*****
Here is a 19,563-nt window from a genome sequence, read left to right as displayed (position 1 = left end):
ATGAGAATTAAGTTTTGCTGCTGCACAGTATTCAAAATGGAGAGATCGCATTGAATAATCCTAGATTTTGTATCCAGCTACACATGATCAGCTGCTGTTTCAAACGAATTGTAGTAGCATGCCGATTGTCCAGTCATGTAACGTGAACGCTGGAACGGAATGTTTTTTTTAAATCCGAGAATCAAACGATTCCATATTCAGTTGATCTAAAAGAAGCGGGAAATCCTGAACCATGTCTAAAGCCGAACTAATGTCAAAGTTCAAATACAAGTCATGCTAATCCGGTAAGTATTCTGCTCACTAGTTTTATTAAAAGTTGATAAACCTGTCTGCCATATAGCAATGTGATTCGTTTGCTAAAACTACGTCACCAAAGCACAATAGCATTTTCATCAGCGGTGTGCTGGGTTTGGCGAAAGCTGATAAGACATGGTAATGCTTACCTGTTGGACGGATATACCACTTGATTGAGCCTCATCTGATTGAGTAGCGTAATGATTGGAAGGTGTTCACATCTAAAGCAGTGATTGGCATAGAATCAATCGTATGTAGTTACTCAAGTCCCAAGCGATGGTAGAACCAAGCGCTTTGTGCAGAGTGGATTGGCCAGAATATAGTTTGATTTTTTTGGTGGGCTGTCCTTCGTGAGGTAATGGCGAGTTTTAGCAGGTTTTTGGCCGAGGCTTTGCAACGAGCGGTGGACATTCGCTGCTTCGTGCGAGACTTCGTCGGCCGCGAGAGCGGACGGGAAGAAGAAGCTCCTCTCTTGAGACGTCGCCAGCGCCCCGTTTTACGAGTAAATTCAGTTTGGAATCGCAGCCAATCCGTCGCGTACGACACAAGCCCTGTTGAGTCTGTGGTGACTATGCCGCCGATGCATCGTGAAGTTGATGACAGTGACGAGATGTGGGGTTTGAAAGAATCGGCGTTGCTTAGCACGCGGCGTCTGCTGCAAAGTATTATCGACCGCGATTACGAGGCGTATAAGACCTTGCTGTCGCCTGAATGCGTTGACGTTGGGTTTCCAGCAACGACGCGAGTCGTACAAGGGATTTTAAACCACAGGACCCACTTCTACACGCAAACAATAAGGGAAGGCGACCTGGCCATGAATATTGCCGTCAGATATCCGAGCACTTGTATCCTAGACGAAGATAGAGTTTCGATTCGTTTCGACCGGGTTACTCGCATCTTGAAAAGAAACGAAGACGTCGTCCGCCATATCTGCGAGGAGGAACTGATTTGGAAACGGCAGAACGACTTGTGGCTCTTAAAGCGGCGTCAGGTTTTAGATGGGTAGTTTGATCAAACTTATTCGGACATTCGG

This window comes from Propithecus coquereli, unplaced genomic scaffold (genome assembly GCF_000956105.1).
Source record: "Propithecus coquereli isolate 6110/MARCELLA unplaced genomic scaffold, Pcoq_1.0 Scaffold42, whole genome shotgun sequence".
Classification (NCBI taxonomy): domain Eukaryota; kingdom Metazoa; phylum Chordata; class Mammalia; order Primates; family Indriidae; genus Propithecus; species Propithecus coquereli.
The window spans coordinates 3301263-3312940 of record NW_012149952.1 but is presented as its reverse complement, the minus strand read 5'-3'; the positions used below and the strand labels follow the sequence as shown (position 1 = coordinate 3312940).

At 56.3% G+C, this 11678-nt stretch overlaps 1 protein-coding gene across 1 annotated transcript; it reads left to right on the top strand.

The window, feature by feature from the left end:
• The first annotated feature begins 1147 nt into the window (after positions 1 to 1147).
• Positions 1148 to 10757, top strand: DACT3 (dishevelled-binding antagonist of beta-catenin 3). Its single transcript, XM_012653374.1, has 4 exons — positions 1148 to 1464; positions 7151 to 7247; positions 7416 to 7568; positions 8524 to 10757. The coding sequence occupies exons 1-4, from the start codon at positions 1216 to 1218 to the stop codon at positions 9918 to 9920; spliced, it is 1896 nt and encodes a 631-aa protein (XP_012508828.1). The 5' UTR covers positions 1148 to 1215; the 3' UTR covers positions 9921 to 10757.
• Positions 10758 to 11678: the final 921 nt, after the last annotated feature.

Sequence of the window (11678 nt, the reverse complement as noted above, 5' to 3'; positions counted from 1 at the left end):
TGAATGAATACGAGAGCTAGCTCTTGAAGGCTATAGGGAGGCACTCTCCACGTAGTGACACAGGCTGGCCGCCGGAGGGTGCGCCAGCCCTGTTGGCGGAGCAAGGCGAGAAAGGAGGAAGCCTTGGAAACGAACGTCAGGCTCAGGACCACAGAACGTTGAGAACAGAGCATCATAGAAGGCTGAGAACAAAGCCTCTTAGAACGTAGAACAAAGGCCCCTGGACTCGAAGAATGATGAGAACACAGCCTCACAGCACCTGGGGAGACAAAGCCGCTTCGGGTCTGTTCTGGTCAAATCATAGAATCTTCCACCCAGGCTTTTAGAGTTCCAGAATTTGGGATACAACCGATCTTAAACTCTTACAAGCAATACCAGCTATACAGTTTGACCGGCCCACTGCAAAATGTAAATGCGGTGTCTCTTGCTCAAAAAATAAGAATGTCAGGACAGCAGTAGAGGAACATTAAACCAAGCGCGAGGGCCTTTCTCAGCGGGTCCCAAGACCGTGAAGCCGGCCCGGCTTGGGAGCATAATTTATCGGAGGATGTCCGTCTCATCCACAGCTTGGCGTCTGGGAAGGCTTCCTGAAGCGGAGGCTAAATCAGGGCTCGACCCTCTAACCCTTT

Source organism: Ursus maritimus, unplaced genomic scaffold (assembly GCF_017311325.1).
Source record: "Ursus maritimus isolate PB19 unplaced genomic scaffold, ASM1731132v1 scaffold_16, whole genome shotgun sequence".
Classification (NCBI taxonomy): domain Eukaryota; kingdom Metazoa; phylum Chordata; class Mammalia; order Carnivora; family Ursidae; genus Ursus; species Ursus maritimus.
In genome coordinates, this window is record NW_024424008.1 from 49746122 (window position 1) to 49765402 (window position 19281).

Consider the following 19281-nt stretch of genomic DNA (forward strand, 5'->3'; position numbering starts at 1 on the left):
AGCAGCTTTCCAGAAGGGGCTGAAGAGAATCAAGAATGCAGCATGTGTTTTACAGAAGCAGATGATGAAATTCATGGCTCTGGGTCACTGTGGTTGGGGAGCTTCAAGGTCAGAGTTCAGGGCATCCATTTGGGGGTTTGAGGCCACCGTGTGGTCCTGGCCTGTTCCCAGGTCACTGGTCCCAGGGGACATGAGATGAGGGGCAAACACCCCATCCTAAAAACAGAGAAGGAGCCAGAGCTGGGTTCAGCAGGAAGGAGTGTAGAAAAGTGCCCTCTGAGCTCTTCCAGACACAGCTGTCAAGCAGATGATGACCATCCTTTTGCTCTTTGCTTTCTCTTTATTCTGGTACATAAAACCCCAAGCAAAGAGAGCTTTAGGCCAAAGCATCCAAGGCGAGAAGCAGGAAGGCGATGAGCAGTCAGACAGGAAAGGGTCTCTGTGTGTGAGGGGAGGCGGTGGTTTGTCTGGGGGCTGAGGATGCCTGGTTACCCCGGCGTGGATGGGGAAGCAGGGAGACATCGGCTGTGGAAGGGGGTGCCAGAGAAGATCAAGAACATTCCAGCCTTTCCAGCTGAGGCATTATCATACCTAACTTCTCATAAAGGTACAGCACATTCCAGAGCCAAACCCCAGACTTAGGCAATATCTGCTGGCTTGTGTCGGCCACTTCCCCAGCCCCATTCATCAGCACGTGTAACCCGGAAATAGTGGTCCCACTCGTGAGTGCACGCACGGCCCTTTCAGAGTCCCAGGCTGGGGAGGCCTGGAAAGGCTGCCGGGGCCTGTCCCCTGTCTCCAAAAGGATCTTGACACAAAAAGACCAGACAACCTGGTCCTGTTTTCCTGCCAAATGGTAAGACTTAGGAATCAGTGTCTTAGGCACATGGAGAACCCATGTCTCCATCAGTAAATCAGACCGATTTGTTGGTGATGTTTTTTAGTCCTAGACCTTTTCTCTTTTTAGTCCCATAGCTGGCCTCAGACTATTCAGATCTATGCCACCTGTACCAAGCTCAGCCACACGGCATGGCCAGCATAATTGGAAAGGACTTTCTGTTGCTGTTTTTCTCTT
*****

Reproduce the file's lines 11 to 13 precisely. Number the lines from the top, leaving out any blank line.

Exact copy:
• Positions 10758 to 11678: the final 921 nt, after the last annotated feature.

Sequence of the window (11678 nt, the reverse complement as noted above, 5' to 3'; positions counted from 1 at the left end):
TGAATGAATACGAGAGCTAGCTCTTGAAGGCTATAGGGAGGCACTCTCCACGTAGTGACACAGGCTGGCCGCCGGAGGGTGCGCCAGCCCTGTTGGCGGAGCAAGGCGAGAAAGGAGGAAGCCTTGGAAACGAACGTCAGGCTCAGGACCACAGAACGTTGAGAACAGAGCATCATAGAAGGCTGAGAACAAAGCCTCTTAGAACGTAGAACAAAGGCCCCTGGACTCGAAGAATGATGAGAACACAGCCTCACAGCACCTGGGGAGACAAAGCCGCTTCGGGTCTGTTCTGGTCAAATCATAGAATCTTCCACCCAGGCTTTTAGAGTTCCAGAATTTGGGATACAACCGATCTTAAACTCTTACAAGCAATACCAGCTATACAGTTTGACCGGCCCACTGCAAAATGTAAATGCGGTGTCTCTTGCTCAAAAAATAAGAATGTCAGGACAGCAGTAGAGGAACATTAAACCAAGCGCGAGGGCCTTTCTCAGCGGGTCCCAAGACCGTGAAGCCGGCCCGGCTTGGGAGCATAATTTATCGGAGGATGTCCGTCTCATCCACAGCTTGGCGTCTGGGAAGGCTTCCTGAAGCGGAGGCTAAATCAGGGCTCGACCCTCTAACCCTTT